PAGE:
Wednesday, May 6, 2015
|Justice (Ret) John Paul Stevens|
Tuesday, May 5, 2015
this account, the reason is "their alleged support for the Houthis and allied former President Ali Abdullah Saleh."
It is always flattering when serious scholars take the time to respond in print to one’s scholarship, and that’s what my friends Geoff Corn and Chris Jenks have done in their new paper, A Military Justice Solution in Search of a Problem, a response to my recent article, Military Courts and Article III (about which I’ve previously blogged in detail here). Despite the fact that Professors Corn and Jenks mischaracterize various aspects of my article, I’d ordinarily be inclined to leave well enough alone, and let readers decide for themselves who has the better of the relevant arguments.
In this case, though, I feel compelled to pen a reply for two separate—but related—reasons: First, those who only read the Corn and Jenks piece would not only have no idea what my article was actually about, but would also come away with the impression that I spend 50-some-odd pages making up a solution to a made-up problem. Second, and far more importantly, the Corn and Jenks response in many ways vindicates the central descriptive claim of my article—that contemporary courts and commentators have systematically failed to appreciate the Article III implications of modern military jurisdiction. After all, in their response to an article about the relationship between military courts and Article III, Corn and Jenks not only say virtually nothing about Article III, but the one thing they do say is that Article III is (and should be) all-but irrelevant to the constitutional scope of contemporary court-martial jurisdiction over servicemembers and civilian contractors alike. Reasonable people can surely disagree about the extent to which Article III (to say nothing of the rest of the Constitution) limits the jurisdiction of non-Article III federal military adjudication. What I hope no reasonable person can dispute is that such limits exist.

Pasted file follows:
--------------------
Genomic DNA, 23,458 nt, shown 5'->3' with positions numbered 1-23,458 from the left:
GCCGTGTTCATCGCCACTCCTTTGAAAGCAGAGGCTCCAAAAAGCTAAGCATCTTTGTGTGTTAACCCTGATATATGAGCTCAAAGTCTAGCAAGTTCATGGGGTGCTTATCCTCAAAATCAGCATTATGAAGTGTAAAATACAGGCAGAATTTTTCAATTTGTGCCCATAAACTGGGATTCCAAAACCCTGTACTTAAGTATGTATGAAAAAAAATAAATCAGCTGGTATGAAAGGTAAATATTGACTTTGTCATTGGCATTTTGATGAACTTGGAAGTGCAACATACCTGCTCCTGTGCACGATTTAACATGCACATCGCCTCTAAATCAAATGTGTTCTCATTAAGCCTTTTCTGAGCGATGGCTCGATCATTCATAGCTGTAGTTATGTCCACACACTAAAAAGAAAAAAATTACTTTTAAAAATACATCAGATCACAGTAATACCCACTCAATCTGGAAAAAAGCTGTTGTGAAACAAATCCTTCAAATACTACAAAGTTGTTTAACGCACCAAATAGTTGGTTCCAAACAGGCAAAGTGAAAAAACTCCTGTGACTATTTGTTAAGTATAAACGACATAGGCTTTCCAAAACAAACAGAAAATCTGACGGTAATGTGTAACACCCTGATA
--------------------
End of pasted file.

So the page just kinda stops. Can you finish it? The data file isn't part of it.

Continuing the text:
For commercial cases, the amount in controversy does matter in determining which Chinese military court will hear your dispute.
On 30 April, the Supreme People's Court adjusted the jurisdiction of higher and intermediate level courts, for both the civilian and military courts in first instance civil/commercial cases in 关于调整高级人民法院和中级人民法院管辖第一审民商事案件标准的通知 (Notice on adjusting jurisdiction for higher and intermediate courts in 1st instance Civil/Commercial cases). From 1 May:
- The PLA Military Court now has jurisdiction over civil cases with an amount in controversy of RMB 100 million or more; and
- Military region military courts have jurisdiction over civil cases with an amount in controversy of RMB 20 million to 100 million.
Judgments from the military courts are not yet published on the Court's Supreme People's Court database. Earlier this year, (as reported here), a PLA legal academic suggested a change in that policy.